Remark 16The Lindeberg exchange method explains why the limiting distribution of statistics such as depend primarily on the first two moments of the component random variables , if there is a suitable amount of independence between the . It turns out that there is an analogous application of the Lindeberg method in random matrix theory, which (very roughly speaking) asserts that appropriate statistics of random matrices such as depend primarily on the first four moments of the matrix components , if there is a suitable amount of independence between the . See for instance this survey article of Van Vu and myself for more discussion of this. The Lindeberg method also suggests that the more moments of one assumes to match with the Gaussian variable , the faster the rate of convergence (because one can use higher order Taylor expansions).

We now use the Lindeberg central limit theorem to obtain the converse direction of the Kolmogorov three-series theorem (Exercise 29 of Notes 3).

Exercise 17 (Kolmogorov three-series theorem, converse direction)Let be a sequence of jointly independent real random variables, with the property that the series is almost surely convergent (i.e., the partial sums are almost surely convergent), and let .

- (i) Show that is finite. (
Hint:argue by contradiction and use the second Borel-Cantelli lemma.)- (ii) Show that is finite. (
Hint:first use (i) and the Borel-Cantelli lemma to reduce to the case where almost surely. If is infinite, use Exercise 14 to show that converges in distribution to a standard normal distribution, and use this to contradict the almost sure convergence of .- (iii) Show that the series is convergent. (
Hint:reduce as before to the case where almost surely, and apply the forward direction of the three-series theorem to .)

** — 2. The Fourier-analytic approach to the central limit theorem — **

Let us now give the standard Fourier-analytic proof of the central limit theorem. Given any real random variable , we introduce the characteristic function , defined by the formula

Equivalently, is the Fourier transform of the probability measure . One should caution that the term “characteristic function” has several other unrelated meanings in mathematics; particularly confusingly, in real analysis “characteristic function” is used to denote what in probability one would call an “indicator function”. Note that no moment hypotheses are required to define the characteristic function, because the random variable is bounded even when is not absolutely integrable.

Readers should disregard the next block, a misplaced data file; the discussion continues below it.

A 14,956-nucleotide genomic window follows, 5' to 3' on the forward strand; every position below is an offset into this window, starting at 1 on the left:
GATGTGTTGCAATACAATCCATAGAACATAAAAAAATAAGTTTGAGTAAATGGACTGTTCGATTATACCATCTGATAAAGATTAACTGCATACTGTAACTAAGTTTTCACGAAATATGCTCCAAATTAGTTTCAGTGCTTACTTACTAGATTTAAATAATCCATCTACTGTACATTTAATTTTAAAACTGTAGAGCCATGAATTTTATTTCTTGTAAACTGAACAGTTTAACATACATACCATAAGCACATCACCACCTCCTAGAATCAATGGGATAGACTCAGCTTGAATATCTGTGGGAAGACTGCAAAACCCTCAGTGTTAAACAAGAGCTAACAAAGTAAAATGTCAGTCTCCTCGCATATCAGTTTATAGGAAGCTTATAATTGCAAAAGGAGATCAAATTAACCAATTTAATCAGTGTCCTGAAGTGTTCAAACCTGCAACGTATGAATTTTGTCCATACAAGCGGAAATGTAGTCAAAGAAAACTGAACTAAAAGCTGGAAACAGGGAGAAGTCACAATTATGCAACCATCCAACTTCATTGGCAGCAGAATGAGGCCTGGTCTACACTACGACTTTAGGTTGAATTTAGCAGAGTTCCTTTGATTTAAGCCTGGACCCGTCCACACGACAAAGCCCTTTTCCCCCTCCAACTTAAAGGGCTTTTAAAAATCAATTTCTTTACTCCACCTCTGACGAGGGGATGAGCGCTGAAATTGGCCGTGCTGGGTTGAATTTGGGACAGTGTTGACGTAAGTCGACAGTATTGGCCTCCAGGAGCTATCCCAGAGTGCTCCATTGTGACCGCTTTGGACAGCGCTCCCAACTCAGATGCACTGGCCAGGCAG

Example 18The signed Bernoulli distribution, which takes the values and with probabilities of each, has characteristic function .

Most of the standard random variables in probability have characteristic functions that are quite simple and explicit. For the purposes of proving the central limit theorem, the most important such explicit form of the characteristic function is of the normal distribution:

Exercise 19Show that the normal distribution has characteristic function .

We record the explicit characteristic functions of some other standard distributions:

Exercise 20Let , and let be a Poisson random variable with intensity , thus takes values in the non-negative integers with . Show that for all .

Exercise 21Let be uniformly distributed in some interval . Show that for all non-zero .

Exercise 22Let and , and let be a Cauchy random variable with parameters , which means that is a real random variable with probability density function . Show that for all .

The characteristic function is clearly bounded in magnitude by , and equals at the origin. By the dominated convergence theorem, is continuous in .

Exercise 23 (Riemann-Lebesgue lemma)Show that if is a real random variable that has an absolutely integrable probability density function , then as . (Hint:first show the claim when is a finite linear combination of intervals, then for the general case show that can be approximated in norm by such finite linear combinations.) Note from Example 18 that the claim can fail if does not have a probability density function. (In Fourier analysis, this fact is known as the Riemann-Lebesgue lemma.)

Exercise 24Show that the characteristic function of a real random variable is in fact uniformly continuous on its domain.

Let be a real random variable. If we Taylor expand and formally interchange the series and expectation, we arrive at the heuristic identity

which thus interprets the characteristic function of a real random variable as a kind of generating function for the moments. One rigorous version of this identity is as follows.

Exercise 25 (Taylor expansion of characteristic function)Let be a real random variable with finite moment for some . Show that is times continuously differentiable, withfor all . Conclude in particular the partial Taylor expansion